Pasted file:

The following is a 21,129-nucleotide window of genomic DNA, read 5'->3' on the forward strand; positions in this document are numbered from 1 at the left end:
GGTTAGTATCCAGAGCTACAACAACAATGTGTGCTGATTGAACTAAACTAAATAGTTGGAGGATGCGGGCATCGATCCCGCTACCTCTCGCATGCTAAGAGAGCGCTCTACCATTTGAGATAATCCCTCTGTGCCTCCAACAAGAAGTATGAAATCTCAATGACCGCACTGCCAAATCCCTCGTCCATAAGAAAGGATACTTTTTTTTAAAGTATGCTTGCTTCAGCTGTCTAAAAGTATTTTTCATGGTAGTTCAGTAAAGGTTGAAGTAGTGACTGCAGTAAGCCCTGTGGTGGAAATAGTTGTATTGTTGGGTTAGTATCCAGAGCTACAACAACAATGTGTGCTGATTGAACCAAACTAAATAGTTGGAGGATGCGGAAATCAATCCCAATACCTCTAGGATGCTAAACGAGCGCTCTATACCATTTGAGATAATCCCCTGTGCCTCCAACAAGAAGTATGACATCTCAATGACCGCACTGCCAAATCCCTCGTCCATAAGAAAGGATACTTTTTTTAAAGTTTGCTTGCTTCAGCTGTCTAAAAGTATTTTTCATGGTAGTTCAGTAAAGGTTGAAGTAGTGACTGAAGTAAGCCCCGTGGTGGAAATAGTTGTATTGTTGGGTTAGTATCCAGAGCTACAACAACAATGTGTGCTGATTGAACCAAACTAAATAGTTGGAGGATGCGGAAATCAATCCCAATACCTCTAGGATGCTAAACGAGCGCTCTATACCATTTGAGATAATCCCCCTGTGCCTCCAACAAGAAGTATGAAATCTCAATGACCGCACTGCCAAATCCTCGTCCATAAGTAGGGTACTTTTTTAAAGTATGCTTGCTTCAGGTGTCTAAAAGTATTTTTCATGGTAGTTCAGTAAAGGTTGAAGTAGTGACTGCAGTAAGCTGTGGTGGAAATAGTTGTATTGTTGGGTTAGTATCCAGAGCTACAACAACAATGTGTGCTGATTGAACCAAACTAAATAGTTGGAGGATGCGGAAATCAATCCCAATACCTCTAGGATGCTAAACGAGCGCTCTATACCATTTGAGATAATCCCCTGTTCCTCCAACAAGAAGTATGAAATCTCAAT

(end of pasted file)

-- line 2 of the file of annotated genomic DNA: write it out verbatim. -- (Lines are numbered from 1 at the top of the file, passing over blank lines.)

GGTTAGTATCCAGAGCTACAACAACAATGTGTGCTGATTGAACTAAACTAAATAGTTGGAGGATGCGGGCATCGATCCCGCTACCTCTCGCATGCTAAGAGAGCGCTCTACCATTTGAGATAATCCCTCTGTGCCTCCAACAAGAAGTATGAAATCTCAATGACCGCACTGCCAAATCCCTCGTCCATAAGAAAGGATACTTTTTTTTAAAGTATGCTTGCTTCAGCTGTCTAAAAGTATTTTTCATGGTAGTTCAGTAAAGGTTGAAGTAGTGACTGCAGTAAGCCCTGTGGTGGAAATAGTTGTATTGTTGGGTTAGTATCCAGAGCTACAACAACAATGTGTGCTGATTGAACCAAACTAAATAGTTGGAGGATGCGGAAATCAATCCCAATACCTCTAGGATGCTAAACGAGCGCTCTATACCATTTGAGATAATCCCCTGTGCCTCCAACAAGAAGTATGACATCTCAATGACCGCACTGCCAAATCCCTCGTCCATAAGAAAGGATACTTTTTTTAAAGTTTGCTTGCTTCAGCTGTCTAAAAGTATTTTTCATGGTAGTTCAGTAAAGGTTGAAGTAGTGACTGAAGTAAGCCCCGTGGTGGAAATAGTTGTATTGTTGGGTTAGTATCCAGAGCTACAACAACAATGTGTGCTGATTGAACCAAACTAAATAGTTGGAGGATGCGGAAATCAATCCCAATACCTCTAGGATGCTAAACGAGCGCTCTATACCATTTGAGATAATCCCCCTGTGCCTCCAACAAGAAGTATGAAATCTCAATGACCGCACTGCCAAATCCTCGTCCATAAGTAGGGTACTTTTTTAAAGTATGCTTGCTTCAGGTGTCTAAAAGTATTTTTCATGGTAGTTCAGTAAAGGTTGAAGTAGTGACTGCAGTAAGCTGTGGTGGAAATAGTTGTATTGTTGGGTTAGTATCCAGAGCTACAACAACAATGTGTGCTGATTGAACCAAACTAAATAGTTGGAGGATGCGGAAATCAATCCCAATACCTCTAGGATGCTAAACGAGCGCTCTATACCATTTGAGATAATCCCCTGTTCCTCCAACAAGAAGTATGAAATCTCAAT